<<Can an ordinary battened Main be converted to full batten?>>
Yes, but your sailmaker should advise you it will not be cheap and you might like to consider using your part battened main as a cruising sail and reserve your new fully battened main for racing only.
<<Is it worth it?>>
If you are after line honours or need to improve your speed a bit you have to consider the cost, the shorter life and extra repairs needed for a fully battened main.
If you are racing on a handicap system your part battened main will taken into account, so what will be the real gain?
Racing or cruising - the most efficient sail will get you there quicker - and a fully battened main holds a more efficient shape.
It will also keep it's shape longer - saving money in the long term.
It will also be easier to drop into lazy jacks - saving hassels from day one.
IMHO it's no contest
I've bought a new mainsail this season (delivery this week hopefully!), and initially considered a fully-battened main. I went for a 2/3 battened main instead (because of hardware cost), but while researching I was led to believe by a Sailmaker (dont recall which one) that upgrading to a fully battened main later would be possible, and I wasnt advised that it would be a big deal. so, it's probably worth calling around a few sailmakers to check out the cost....
No it isn't worth it IMO. There are a lot of advantages to a fully battened main and I would disagree that it implies higher repair costs, in fact I would say the opposite as one of the prime repair jobs on a normal main is batten pocket inner end damage. A FB main will set better, keep its shape for longer, set well in light airs (when a conventional main will have the air shaken out of it), stow better and give extra area in the roach. The cost of modifying an existing sail and especially one of any age would IMO be better put towards a new sail.
We used to own a W33 Ketch fairly similar to your Countess 33 and had both a FB main and mizzen, very effective. In that size the hardware is still fairly simple with no need for roller bearing mast cars for example, ours had simple teflon impregnated mast slugs with an extra external face to take the compression from the battens.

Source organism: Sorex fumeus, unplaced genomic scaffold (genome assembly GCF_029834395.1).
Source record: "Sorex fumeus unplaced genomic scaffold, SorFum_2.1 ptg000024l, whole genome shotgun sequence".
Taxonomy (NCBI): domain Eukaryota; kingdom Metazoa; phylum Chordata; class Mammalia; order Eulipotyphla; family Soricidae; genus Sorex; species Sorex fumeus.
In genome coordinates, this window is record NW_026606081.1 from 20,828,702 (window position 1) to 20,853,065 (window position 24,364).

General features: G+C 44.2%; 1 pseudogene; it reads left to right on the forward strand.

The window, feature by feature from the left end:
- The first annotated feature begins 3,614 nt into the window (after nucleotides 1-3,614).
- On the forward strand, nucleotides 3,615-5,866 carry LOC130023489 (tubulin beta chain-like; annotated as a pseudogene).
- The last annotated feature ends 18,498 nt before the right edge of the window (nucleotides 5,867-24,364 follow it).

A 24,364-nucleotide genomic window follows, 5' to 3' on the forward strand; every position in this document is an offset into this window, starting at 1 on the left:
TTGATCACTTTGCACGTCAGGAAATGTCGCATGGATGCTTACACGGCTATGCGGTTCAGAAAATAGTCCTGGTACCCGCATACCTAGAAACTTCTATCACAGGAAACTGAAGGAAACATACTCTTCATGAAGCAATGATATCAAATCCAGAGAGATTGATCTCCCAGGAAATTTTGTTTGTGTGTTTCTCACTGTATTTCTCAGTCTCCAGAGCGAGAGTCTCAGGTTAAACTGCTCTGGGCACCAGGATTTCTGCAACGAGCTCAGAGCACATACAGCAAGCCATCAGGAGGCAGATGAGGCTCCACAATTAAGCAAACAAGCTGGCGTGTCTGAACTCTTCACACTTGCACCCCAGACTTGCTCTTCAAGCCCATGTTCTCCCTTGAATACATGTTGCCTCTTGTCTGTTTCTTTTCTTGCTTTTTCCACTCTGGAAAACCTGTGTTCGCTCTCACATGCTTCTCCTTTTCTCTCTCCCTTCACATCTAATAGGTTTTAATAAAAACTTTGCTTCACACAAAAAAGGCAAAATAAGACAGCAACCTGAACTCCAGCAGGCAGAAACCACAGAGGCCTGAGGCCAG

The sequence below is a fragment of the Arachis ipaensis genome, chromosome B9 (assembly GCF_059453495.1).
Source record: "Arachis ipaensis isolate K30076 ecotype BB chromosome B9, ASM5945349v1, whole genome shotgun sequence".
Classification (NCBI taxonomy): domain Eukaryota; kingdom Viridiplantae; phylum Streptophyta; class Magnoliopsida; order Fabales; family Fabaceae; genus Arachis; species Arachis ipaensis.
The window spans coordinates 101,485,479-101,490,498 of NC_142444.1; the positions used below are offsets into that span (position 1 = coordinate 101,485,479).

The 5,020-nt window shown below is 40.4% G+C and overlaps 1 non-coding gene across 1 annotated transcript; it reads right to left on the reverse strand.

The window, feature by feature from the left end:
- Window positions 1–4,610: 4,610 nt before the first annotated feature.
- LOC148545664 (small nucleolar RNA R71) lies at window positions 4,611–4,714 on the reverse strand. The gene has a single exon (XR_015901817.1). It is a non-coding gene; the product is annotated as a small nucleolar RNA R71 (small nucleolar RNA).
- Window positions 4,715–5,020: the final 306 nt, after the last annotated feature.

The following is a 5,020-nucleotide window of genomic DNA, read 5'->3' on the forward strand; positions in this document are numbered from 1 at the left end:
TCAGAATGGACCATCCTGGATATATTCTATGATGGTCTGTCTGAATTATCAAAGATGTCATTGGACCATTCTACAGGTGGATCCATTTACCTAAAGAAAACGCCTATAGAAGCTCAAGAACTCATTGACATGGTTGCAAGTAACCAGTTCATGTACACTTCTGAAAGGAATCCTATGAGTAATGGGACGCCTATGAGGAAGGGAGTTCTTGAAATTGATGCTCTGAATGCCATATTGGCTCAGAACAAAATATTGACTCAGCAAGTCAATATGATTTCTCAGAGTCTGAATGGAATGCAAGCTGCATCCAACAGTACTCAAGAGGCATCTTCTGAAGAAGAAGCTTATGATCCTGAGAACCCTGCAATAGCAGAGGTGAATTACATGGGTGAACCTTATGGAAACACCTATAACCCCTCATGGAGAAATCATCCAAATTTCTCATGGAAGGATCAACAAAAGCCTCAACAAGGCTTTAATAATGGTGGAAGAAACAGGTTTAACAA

A new sail of any type will transform performance over an old out of shape one and a FB one will add even more oomph.
We have a fully battened main on our lovely Trapper 500, what is the extra hardware cos when we take it off to wash, we just put the old main in its place. Am I missing some hardware, or just the point?
I believe the other respondants are possibly referring to batten cars and maybe a external track for the mast. IMHO this is usually only required on bigger yachts.
In fact, we had a fully battened main on a 19 metre mast that worked fine with the teflon slippery slugs - so we needed no extra hardware either.
I don't see why it should be very expensive to convert to full battens. I'm sure when a sailmaker builds a sail they are one of the last bits to be added. You certainly don't need special hardware below about the 35foot mark. Agree with all the advantages mentioned by Robin.
FB main is harder to get up or down and to reef if not head to wind, and hard to depower completely in close quarters manoevering under sail. Expensive batten cars can help if you have a problem. I have had the experience of being unable to drop a FB mainsail with slides only in strong winds on a 33 footer.
BUT - it sets better in light airs and allows you to point a bit higher, and drops nicely into a set of lazyjacks.
FB is best for racing and fun sailing - especially if you have a reliable motor to keep the boat head to wind when sailhandling. Conventional is probably better for long distance cruising.
All IMHO of course. I also think is that it is rarely worth radically altering an old sail - better to keep it as a spare, bite the bullet and buy a new one. Before deciding, if possible go sailing on a similar boat with an FB main and see if you like it.